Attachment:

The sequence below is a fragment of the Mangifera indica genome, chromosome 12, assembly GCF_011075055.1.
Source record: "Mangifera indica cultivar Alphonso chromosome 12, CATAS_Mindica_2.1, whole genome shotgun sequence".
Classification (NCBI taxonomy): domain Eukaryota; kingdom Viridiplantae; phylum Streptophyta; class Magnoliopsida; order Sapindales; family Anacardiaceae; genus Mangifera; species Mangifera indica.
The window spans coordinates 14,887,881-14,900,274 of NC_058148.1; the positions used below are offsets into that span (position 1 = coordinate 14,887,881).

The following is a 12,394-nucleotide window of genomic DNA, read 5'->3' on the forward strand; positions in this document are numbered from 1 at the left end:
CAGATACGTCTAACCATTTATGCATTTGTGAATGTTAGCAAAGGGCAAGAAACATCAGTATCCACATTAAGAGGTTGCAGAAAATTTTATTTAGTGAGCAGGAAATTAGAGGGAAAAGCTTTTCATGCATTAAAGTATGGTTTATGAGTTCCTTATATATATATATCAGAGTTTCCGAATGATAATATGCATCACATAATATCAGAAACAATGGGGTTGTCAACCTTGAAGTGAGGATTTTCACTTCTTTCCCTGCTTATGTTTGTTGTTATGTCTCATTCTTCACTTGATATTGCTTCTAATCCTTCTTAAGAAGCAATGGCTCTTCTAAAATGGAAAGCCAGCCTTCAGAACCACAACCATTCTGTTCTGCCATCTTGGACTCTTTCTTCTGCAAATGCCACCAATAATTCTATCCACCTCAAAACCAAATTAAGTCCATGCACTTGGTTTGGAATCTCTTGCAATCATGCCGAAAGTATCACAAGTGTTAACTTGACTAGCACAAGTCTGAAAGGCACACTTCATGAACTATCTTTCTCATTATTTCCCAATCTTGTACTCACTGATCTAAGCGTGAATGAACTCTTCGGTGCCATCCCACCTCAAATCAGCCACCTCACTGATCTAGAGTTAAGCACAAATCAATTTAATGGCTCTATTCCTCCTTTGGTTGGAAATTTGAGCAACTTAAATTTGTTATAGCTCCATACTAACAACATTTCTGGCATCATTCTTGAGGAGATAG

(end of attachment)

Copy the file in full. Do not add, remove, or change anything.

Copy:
The sequence below is a fragment of the Mangifera indica genome, chromosome 12, assembly GCF_011075055.1.
Source record: "Mangifera indica cultivar Alphonso chromosome 12, CATAS_Mindica_2.1, whole genome shotgun sequence".
Classification (NCBI taxonomy): domain Eukaryota; kingdom Viridiplantae; phylum Streptophyta; class Magnoliopsida; order Sapindales; family Anacardiaceae; genus Mangifera; species Mangifera indica.
The window spans coordinates 14,887,881-14,900,274 of NC_058148.1; the positions used below are offsets into that span (position 1 = coordinate 14,887,881).

The following is a 12,394-nucleotide window of genomic DNA, read 5'->3' on the forward strand; positions in this document are numbered from 1 at the left end:
CAGATACGTCTAACCATTTATGCATTTGTGAATGTTAGCAAAGGGCAAGAAACATCAGTATCCACATTAAGAGGTTGCAGAAAATTTTATTTAGTGAGCAGGAAATTAGAGGGAAAAGCTTTTCATGCATTAAAGTATGGTTTATGAGTTCCTTATATATATATATCAGAGTTTCCGAATGATAATATGCATCACATAATATCAGAAACAATGGGGTTGTCAACCTTGAAGTGAGGATTTTCACTTCTTTCCCTGCTTATGTTTGTTGTTATGTCTCATTCTTCACTTGATATTGCTTCTAATCCTTCTTAAGAAGCAATGGCTCTTCTAAAATGGAAAGCCAGCCTTCAGAACCACAACCATTCTGTTCTGCCATCTTGGACTCTTTCTTCTGCAAATGCCACCAATAATTCTATCCACCTCAAAACCAAATTAAGTCCATGCACTTGGTTTGGAATCTCTTGCAATCATGCCGAAAGTATCACAAGTGTTAACTTGACTAGCACAAGTCTGAAAGGCACACTTCATGAACTATCTTTCTCATTATTTCCCAATCTTGTACTCACTGATCTAAGCGTGAATGAACTCTTCGGTGCCATCCCACCTCAAATCAGCCACCTCACTGATCTAGAGTTAAGCACAAATCAATTTAATGGCTCTATTCCTCCTTTGGTTGGAAATTTGAGCAACTTAAATTTGTTATAGCTCCATACTAACAACATTTCTGGCATCATTCTTGAGGAGATAG